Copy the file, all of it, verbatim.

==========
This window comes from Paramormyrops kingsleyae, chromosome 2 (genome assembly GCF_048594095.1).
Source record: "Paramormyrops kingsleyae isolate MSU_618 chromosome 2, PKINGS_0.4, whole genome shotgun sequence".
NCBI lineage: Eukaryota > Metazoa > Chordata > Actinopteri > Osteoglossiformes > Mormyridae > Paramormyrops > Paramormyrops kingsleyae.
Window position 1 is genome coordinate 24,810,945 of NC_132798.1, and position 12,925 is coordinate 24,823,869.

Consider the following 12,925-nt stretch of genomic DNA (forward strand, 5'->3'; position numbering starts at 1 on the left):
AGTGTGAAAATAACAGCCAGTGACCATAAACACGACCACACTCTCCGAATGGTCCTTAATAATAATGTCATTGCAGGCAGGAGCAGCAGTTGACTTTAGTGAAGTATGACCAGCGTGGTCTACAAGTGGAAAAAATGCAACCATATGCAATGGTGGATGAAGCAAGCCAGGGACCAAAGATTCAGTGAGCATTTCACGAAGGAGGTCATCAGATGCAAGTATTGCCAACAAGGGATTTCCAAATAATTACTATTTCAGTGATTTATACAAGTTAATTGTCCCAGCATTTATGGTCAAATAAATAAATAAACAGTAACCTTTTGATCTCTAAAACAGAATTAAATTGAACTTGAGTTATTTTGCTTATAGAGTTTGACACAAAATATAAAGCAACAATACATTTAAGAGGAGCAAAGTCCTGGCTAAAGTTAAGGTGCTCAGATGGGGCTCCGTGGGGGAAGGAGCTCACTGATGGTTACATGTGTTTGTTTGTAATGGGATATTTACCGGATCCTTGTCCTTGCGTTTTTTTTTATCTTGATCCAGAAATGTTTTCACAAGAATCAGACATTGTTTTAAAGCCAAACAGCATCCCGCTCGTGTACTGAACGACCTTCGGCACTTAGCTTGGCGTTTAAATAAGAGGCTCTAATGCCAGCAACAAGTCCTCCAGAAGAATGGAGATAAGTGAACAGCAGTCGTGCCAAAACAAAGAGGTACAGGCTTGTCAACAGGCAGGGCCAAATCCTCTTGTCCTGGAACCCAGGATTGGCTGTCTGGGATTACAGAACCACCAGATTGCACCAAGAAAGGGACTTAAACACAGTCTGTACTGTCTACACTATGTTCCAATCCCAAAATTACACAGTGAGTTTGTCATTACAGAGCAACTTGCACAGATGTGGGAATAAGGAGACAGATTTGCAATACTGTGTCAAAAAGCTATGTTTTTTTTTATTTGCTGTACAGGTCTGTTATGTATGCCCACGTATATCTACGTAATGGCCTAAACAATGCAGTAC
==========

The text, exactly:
This window comes from Paramormyrops kingsleyae, chromosome 2 (genome assembly GCF_048594095.1).
Source record: "Paramormyrops kingsleyae isolate MSU_618 chromosome 2, PKINGS_0.4, whole genome shotgun sequence".
NCBI lineage: Eukaryota > Metazoa > Chordata > Actinopteri > Osteoglossiformes > Mormyridae > Paramormyrops > Paramormyrops kingsleyae.
Window position 1 is genome coordinate 24,810,945 of NC_132798.1, and position 12,925 is coordinate 24,823,869.

Consider the following 12,925-nt stretch of genomic DNA (forward strand, 5'->3'; position numbering starts at 1 on the left):
AGTGTGAAAATAACAGCCAGTGACCATAAACACGACCACACTCTCCGAATGGTCCTTAATAATAATGTCATTGCAGGCAGGAGCAGCAGTTGACTTTAGTGAAGTATGACCAGCGTGGTCTACAAGTGGAAAAAATGCAACCATATGCAATGGTGGATGAAGCAAGCCAGGGACCAAAGATTCAGTGAGCATTTCACGAAGGAGGTCATCAGATGCAAGTATTGCCAACAAGGGATTTCCAAATAATTACTATTTCAGTGATTTATACAAGTTAATTGTCCCAGCATTTATGGTCAAATAAATAAATAAACAGTAACCTTTTGATCTCTAAAACAGAATTAAATTGAACTTGAGTTATTTTGCTTATAGAGTTTGACACAAAATATAAAGCAACAATACATTTAAGAGGAGCAAAGTCCTGGCTAAAGTTAAGGTGCTCAGATGGGGCTCCGTGGGGGAAGGAGCTCACTGATGGTTACATGTGTTTGTTTGTAATGGGATATTTACCGGATCCTTGTCCTTGCGTTTTTTTTTATCTTGATCCAGAAATGTTTTCACAAGAATCAGACATTGTTTTAAAGCCAAACAGCATCCCGCTCGTGTACTGAACGACCTTCGGCACTTAGCTTGGCGTTTAAATAAGAGGCTCTAATGCCAGCAACAAGTCCTCCAGAAGAATGGAGATAAGTGAACAGCAGTCGTGCCAAAACAAAGAGGTACAGGCTTGTCAACAGGCAGGGCCAAATCCTCTTGTCCTGGAACCCAGGATTGGCTGTCTGGGATTACAGAACCACCAGATTGCACCAAGAAAGGGACTTAAACACAGTCTGTACTGTCTACACTATGTTCCAATCCCAAAATTACACAGTGAGTTTGTCATTACAGAGCAACTTGCACAGATGTGGGAATAAGGAGACAGATTTGCAATACTGTGTCAAAAAGCTATGTTTTTTTTTATTTGCTGTACAGGTCTGTTATGTATGCCCACGTATATCTACGTAATGGCCTAAACAATGCAGTAC